Utö and Ålö

The Mill House is a short walk through the woods from the main building.
Back to Utö again. The morning doesn’t start off very well—the weather isn’t the best, the place is too crowded, the usual staff is on vacation, and a million other little things annoy us. However, we get a very cosy room in the Mill House and we go for what seems to have become our favourite activity here: Collapse in bed and wake up in time for dinner. A five-course meal later we feel a lot better.

The next morning we have breakfast outdoors and then make use of the bike tour we won last Christmas. We get a couple of sturdy bikes with balloon tires, buy us lunch in the local shop and then strike out to explore the map with secret bathing places we have been supplied with.

The sea is never far away.
In no time at all we are in a landscape which maskes me feel as if we were in a Swedish 1940s film, perforce the bike even wants to go on the left side of the road. We travel on wheel-track roads past green meadows with cows and sheep, the sun is warm without being hot (though I’ve taken the precaution of slathering myself with the usual SPF 50+) and it feels as if all the road is downhill. (We did start at sea level, but since we are moving southwards this must obviously be due to the curvature of the Earth…)

We move into the firing range at southern Utö, open to the public during the summer. The landscape is as lush as before, but every few metres are placards with dire warnings about not touching unexploded ordnance. We arrive at a military compund with a couple of armoured vehicles on exhibit outside. We crawl around a bit on them and then continue on our way.

Eventually we cross a little bridge to Ålö, separated from Utö by the narrowest of sounds. Here is our first stop, we sit on a rock, looking on the sea and eating our lunch and then we just sit there and enjoy the day.

A Södermanland forest at its most beautiful.
Then to find the next bridge back to Utö. Next to it is a little hut like a ticket window, but its actual purpose is opaque. We end up on what goes for the main road around the south of the island. It brings us to a beach, perfect for amphibious assault exercises, but now occupied by a smattering of families with children. It turns out to be mostly impossible to bike through the loose sand, we have to push the bikes along until we get up on solid ground again. We continue, soon stopping to eat wild strawberries and chat with a baby squirrel sitting by the road.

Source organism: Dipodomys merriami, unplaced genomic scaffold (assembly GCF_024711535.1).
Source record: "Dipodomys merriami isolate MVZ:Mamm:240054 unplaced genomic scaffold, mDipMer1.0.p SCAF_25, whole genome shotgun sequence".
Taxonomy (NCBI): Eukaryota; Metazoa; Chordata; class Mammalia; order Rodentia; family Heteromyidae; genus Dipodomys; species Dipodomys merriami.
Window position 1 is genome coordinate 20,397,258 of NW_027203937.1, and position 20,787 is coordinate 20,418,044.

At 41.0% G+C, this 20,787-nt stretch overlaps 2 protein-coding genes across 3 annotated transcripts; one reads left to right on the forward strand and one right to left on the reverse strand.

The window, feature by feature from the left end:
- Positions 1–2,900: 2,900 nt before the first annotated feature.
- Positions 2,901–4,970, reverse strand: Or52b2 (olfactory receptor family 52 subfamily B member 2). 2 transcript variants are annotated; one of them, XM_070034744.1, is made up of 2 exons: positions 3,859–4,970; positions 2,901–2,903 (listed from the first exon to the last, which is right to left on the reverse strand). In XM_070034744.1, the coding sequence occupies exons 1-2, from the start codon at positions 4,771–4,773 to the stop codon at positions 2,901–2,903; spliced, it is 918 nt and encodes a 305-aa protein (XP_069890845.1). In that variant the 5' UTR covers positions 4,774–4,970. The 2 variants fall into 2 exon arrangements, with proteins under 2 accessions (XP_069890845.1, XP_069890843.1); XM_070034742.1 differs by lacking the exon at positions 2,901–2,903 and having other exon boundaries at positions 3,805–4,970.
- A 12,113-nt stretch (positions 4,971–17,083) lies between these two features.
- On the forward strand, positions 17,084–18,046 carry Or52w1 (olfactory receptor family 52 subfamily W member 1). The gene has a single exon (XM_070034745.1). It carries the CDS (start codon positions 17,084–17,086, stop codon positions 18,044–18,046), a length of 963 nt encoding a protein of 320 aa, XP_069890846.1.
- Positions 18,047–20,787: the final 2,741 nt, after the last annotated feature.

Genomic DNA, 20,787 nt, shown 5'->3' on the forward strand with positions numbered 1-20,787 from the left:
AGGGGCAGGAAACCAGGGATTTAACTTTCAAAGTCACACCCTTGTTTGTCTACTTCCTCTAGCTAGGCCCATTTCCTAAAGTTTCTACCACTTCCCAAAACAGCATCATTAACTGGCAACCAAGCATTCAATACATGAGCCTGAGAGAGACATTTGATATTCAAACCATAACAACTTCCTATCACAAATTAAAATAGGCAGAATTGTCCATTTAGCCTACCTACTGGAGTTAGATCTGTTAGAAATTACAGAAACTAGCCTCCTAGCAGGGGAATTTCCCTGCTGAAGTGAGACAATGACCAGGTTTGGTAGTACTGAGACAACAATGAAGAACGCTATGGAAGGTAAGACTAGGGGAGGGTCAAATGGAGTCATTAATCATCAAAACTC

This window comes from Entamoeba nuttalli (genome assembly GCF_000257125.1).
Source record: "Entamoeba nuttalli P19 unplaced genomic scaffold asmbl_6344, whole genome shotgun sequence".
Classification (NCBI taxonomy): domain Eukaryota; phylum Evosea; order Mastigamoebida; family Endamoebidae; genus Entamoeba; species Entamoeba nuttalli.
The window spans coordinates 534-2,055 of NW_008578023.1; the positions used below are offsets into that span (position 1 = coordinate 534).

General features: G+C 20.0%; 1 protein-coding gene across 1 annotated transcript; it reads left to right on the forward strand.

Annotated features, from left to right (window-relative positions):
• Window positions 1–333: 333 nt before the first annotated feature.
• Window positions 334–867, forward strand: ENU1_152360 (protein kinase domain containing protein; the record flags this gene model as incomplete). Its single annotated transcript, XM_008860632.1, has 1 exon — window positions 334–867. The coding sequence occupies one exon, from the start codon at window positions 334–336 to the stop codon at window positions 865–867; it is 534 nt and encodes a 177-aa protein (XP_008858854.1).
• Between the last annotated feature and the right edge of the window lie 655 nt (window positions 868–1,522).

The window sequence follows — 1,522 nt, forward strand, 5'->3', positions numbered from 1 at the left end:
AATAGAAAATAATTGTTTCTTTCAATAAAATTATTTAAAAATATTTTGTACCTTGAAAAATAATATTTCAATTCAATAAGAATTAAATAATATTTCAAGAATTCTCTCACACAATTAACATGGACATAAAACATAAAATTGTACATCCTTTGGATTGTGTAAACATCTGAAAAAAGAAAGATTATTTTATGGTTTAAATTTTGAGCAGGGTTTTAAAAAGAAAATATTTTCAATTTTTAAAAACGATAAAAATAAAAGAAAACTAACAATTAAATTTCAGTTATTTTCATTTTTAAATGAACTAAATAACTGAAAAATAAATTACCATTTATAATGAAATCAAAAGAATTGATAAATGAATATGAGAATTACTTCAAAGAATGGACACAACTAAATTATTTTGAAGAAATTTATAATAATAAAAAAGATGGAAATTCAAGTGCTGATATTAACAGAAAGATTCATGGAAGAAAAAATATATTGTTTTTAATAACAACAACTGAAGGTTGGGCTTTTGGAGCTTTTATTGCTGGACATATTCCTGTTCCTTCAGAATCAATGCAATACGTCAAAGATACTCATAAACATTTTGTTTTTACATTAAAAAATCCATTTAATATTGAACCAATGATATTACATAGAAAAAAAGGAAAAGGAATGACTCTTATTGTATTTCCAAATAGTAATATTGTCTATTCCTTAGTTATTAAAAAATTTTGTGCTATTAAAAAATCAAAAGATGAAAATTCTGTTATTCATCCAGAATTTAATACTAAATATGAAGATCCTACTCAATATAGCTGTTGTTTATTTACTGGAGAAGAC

Soon we find ourselves by the centre piece of the firing range, a long rail track on which I surmise targets are pulled during exercises. A seriously shot-up skip stands by the track.

Faithfully guarding the ramparts.
We aim for our final target, a cave by the shore. We have to leave the bikes by the road and follow a foot path through the forest for a bit. To Honeybuns’ disappointment, the caves are in fact little more than deep crevices, but the cliff landscape is fantastic and I suddenly find a dilapidated bunker hidden in a ravine. We jump around on the cliffs for a while, but now, how should we get back to the bikes? Probably best to just cut straight throught the forest. Of course, since this is a military area, the forest has never been logged and does not take lightly to our efforts to pass. Finally we sight the road and stumble up on it. Time for tick inspection. No nasty critters seem to have attached themselves to us. Honeybuns is relieved. I am even more relieved that we didn’t accidentally step on an old landmine or something, belatedly having realised what a stupid idea it was to go off-road.

Now it is time to return to the harbour and get home. Rather tired by now, we pedal along sedately when I see something brownish moving out of the corner of my eye. Another squirrel, no, a dog, no, AN ELK! The elk jumps up on the road behind me and I, flustered, pedal away as fast as I can, wishing I had a ten-speed. Luckily the elk drops the chase after just a few steps and returns in among the trees without showing much interest in Honeybuns, so she soon rejoins me. We return along the side of the shooting range and while we have seen very few people all day, now returning bikers appear on all tributary roads, heading for the harbour. Soon we are a convoy, heading north.

Luckily the Earth has revolved enough that it’s still mostly downhill, because by now we are really tired. We return the bikes and sit down for a breather. We have dinner in the restaurant on the main street and then get on the boat.

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